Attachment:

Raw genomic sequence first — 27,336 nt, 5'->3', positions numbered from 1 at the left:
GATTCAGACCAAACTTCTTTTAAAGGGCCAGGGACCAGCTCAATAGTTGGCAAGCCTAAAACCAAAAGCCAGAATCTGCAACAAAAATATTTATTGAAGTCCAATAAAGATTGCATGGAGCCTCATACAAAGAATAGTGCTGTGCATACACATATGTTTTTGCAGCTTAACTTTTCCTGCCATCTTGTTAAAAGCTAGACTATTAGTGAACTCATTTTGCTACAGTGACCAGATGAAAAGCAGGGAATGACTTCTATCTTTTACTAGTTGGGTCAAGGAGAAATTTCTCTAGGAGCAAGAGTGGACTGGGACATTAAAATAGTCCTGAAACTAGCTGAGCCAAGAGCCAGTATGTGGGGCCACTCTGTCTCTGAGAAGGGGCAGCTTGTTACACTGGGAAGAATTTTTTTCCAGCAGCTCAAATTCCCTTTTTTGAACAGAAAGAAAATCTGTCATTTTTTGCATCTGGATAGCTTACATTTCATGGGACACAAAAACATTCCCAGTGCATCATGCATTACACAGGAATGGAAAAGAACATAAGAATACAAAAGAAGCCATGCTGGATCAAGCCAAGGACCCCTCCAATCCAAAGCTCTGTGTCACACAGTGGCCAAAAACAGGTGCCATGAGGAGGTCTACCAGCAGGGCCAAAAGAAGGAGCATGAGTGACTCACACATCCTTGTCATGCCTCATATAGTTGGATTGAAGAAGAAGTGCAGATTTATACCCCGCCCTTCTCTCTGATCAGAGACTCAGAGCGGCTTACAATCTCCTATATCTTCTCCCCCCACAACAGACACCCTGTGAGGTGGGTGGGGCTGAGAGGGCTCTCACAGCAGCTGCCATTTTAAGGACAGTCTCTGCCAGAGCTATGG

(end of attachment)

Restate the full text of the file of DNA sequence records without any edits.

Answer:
Raw genomic sequence first — 27,336 nt, 5'->3', positions numbered from 1 at the left:
GATTCAGACCAAACTTCTTTTAAAGGGCCAGGGACCAGCTCAATAGTTGGCAAGCCTAAAACCAAAAGCCAGAATCTGCAACAAAAATATTTATTGAAGTCCAATAAAGATTGCATGGAGCCTCATACAAAGAATAGTGCTGTGCATACACATATGTTTTTGCAGCTTAACTTTTCCTGCCATCTTGTTAAAAGCTAGACTATTAGTGAACTCATTTTGCTACAGTGACCAGATGAAAAGCAGGGAATGACTTCTATCTTTTACTAGTTGGGTCAAGGAGAAATTTCTCTAGGAGCAAGAGTGGACTGGGACATTAAAATAGTCCTGAAACTAGCTGAGCCAAGAGCCAGTATGTGGGGCCACTCTGTCTCTGAGAAGGGGCAGCTTGTTACACTGGGAAGAATTTTTTTCCAGCAGCTCAAATTCCCTTTTTTGAACAGAAAGAAAATCTGTCATTTTTTGCATCTGGATAGCTTACATTTCATGGGACACAAAAACATTCCCAGTGCATCATGCATTACACAGGAATGGAAAAGAACATAAGAATACAAAAGAAGCCATGCTGGATCAAGCCAAGGACCCCTCCAATCCAAAGCTCTGTGTCACACAGTGGCCAAAAACAGGTGCCATGAGGAGGTCTACCAGCAGGGCCAAAAGAAGGAGCATGAGTGACTCACACATCCTTGTCATGCCTCATATAGTTGGATTGAAGAAGAAGTGCAGATTTATACCCCGCCCTTCTCTCTGATCAGAGACTCAGAGCGGCTTACAATCTCCTATATCTTCTCCCCCCACAACAGACACCCTGTGAGGTGGGTGGGGCTGAGAGGGCTCTCACAGCAGCTGCCATTTTAAGGACAGTCTCTGCCAGAGCTATGG